Buh bye, burgers. Ciao, chicken nuggets. At Rutgers University, many students are losing their appetite for standard takeout fare; instead, they’re hungry for fresh, plant-based meals.
Customers had long told Executive Director of Dining Services Joseph Charette that they love the convenience of grabbing takeout from Rutgers’ dining halls. But they didn’t love the lack of healthy options. So this spring, the New Jersey school started rolling out a new, veggie-centric menu.
The changes were the culmination of student requests coupled with Rutgers’ involvement in several healthy eating initiatives. In 2015, Rutgers opened the New Jersey Institute for Food, Nutrition and Health (IFNH) to research solutions for the childhood obesity epidemic and obesity-related disorders. HARVEST, the institute’s dining venue, was designed to showcase IFNH’s mission by serving a whole-food, plant-forward menu. “There’s no white rice, no white flour, not even orange juice,” Charette says.
Shortly after that, Rutgers became a member of the Menus of Change University Research Collaborative, a healthy eating initiative spearheaded by Stanford University and the Culinary Institute of America that uses campus dining facilities to encourage young adults to adopt healthier food and lifestyle habits. At the same time, the university was approached by the Humane Society’s Food Forward program, which seeks to help schools meet the growing demand for meatless meals. Chefs from the program came to Rutgers for a weekend intensive, where they trained Rutgers foodservice staff to prepare 50 different plant-based recipes.
With all of these pieces in place, Rutgers had the demand, resources and knowledge to put fruit, vegetables, whole grains and lean proteins at the center of the plate. They started small, rolling out healthier offerings at four of their takeout locations in early April. Each day of the week focuses on a different theme including build-your-own burgers, pasta, Asian flavors or sandwiches.
But students won’t find the usual cheeseburgers or fried sweet and sour chicken. Instead, there are housemade veggie patties made from ingredients like beets, beans, cauliflower, sweet potatoes and quinoa. Pasta dishes like eggplant rollatini over zucchini noodles emphasize fresh vegetables over cheese and cream. And rather than serving the grilled lemongrass chicken, tofu or shrimp with white rice, students can choose from sesame broccolini and soba noodle salad or purple cabbage, red rice and adzuki and mung bean salad.
These updates might sound massive to most. But much of the infrastructure to implement these changes had already been in place at Rutgers, Charette says. “For instance, we had a burger made with beets. But how do you get it to bind together and make it taste acceptable? That had been done over the past couple of years at HARVEST,” he explains. Rather than start from scratch, Rutgers based its new takeout offerings around HARVEST’s existing menu. Then, HARVEST’s chef trained dining hall foodservice staff to make the new recipes. Says Charette, “There wasn’t a lot of thinking on how we could pull this off. The thinking was, ‘what menu items will be successful?’”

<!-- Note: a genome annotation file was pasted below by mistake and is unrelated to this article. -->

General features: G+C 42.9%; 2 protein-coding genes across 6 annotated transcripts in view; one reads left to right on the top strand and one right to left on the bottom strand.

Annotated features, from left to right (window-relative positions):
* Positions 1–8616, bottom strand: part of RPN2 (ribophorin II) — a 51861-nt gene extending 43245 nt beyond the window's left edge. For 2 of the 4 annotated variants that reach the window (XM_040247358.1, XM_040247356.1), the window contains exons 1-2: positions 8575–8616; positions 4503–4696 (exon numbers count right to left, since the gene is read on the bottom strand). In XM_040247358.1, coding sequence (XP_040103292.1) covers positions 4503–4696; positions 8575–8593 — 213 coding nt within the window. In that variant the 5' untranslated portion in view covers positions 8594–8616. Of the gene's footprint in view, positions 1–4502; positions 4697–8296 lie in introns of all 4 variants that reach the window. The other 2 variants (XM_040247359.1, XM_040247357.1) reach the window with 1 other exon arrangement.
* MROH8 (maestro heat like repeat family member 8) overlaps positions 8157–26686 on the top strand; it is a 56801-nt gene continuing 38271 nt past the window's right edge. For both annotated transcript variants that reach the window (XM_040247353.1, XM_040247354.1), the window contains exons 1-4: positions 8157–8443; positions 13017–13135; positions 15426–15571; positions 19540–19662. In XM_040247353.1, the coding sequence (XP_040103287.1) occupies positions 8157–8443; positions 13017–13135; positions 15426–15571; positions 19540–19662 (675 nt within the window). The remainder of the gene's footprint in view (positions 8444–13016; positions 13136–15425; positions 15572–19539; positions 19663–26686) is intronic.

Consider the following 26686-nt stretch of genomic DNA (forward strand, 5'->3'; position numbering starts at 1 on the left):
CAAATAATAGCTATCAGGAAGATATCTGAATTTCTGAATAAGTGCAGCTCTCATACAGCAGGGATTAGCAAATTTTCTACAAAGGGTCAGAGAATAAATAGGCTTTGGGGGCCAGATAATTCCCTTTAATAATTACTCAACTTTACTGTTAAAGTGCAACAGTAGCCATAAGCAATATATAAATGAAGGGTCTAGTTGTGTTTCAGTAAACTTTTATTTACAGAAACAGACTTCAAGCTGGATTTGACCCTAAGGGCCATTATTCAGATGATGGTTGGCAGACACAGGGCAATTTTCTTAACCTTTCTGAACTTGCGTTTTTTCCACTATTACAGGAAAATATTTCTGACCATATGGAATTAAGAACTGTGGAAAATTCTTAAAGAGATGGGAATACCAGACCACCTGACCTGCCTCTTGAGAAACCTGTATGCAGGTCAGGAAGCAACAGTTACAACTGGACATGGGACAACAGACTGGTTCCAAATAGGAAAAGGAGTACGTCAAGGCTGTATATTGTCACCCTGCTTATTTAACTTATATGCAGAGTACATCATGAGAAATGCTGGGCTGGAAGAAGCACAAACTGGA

Charette and his team broadcast the menu updates to their student advisory committee and invited students to the HARVEST recipe training session to help spread the word. And barely a month in, they’ve already generated plenty of buzz. Takeout sales increased by 30% during the first week, and students have been posting positively about the menu changes on social media. The only downside was that initially, Rutgers wasn’t prepared for such an overwhelming response. “We saw that we might be running out of some items before the end of the evening. But once we figured out how many people were coming, we planned that into production,” Charette says.
Plate costs haven’t gone up, either. It’s true that some of the new dishes are more labor-intensive than their meaty counterparts. Veggie patties, for instance, need to be formed by hand. But plant ingredients also tend to be cheaper than meat. “So between the labor and the food, we’re coming out where we were before,” says Charette. “And as the volume gets larger, you get more efficient. So it has the potential to save costs over time.”
By the fall, the five or six most popular new items will earn a permanent spot on the takeout menus. Charette hopes to use the momentum to make more healthy changes in the dining halls after that—like serving whole, fresh-roasted sandwich meat instead of cured deli slices, or baking wings instead of frying them. “It’s a very hot topic right now, and we’re trying to react to what people are expecting,” he says. “We’re just starting, and I’m feeling like this is here to stay.”